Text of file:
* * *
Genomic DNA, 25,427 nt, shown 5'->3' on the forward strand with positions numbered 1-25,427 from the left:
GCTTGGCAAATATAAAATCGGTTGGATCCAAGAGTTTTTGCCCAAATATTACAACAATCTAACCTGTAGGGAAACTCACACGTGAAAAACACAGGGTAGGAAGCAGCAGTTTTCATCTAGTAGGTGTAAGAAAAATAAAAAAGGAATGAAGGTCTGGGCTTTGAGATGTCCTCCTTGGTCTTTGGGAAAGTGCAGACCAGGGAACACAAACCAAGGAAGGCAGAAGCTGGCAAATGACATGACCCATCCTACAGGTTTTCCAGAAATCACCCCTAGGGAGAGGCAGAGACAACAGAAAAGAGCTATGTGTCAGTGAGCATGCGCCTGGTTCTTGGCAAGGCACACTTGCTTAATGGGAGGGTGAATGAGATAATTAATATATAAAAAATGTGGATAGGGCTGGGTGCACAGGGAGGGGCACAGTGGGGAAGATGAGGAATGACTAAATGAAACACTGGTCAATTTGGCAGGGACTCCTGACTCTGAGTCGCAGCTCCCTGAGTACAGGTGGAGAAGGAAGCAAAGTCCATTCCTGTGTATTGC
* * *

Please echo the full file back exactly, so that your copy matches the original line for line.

Genomic DNA, 25,427 nt, shown 5'->3' on the forward strand with positions numbered 1-25,427 from the left:
GCTTGGCAAATATAAAATCGGTTGGATCCAAGAGTTTTTGCCCAAATATTACAACAATCTAACCTGTAGGGAAACTCACACGTGAAAAACACAGGGTAGGAAGCAGCAGTTTTCATCTAGTAGGTGTAAGAAAAATAAAAAAGGAATGAAGGTCTGGGCTTTGAGATGTCCTCCTTGGTCTTTGGGAAAGTGCAGACCAGGGAACACAAACCAAGGAAGGCAGAAGCTGGCAAATGACATGACCCATCCTACAGGTTTTCCAGAAATCACCCCTAGGGAGAGGCAGAGACAACAGAAAAGAGCTATGTGTCAGTGAGCATGCGCCTGGTTCTTGGCAAGGCACACTTGCTTAATGGGAGGGTGAATGAGATAATTAATATATAAAAAATGTGGATAGGGCTGGGTGCACAGGGAGGGGCACAGTGGGGAAGATGAGGAATGACTAAATGAAACACTGGTCAATTTGGCAGGGACTCCTGACTCTGAGTCGCAGCTCCCTGAGTACAGGTGGAGAAGGAAGCAAAGTCCATTCCTGTGTATTGC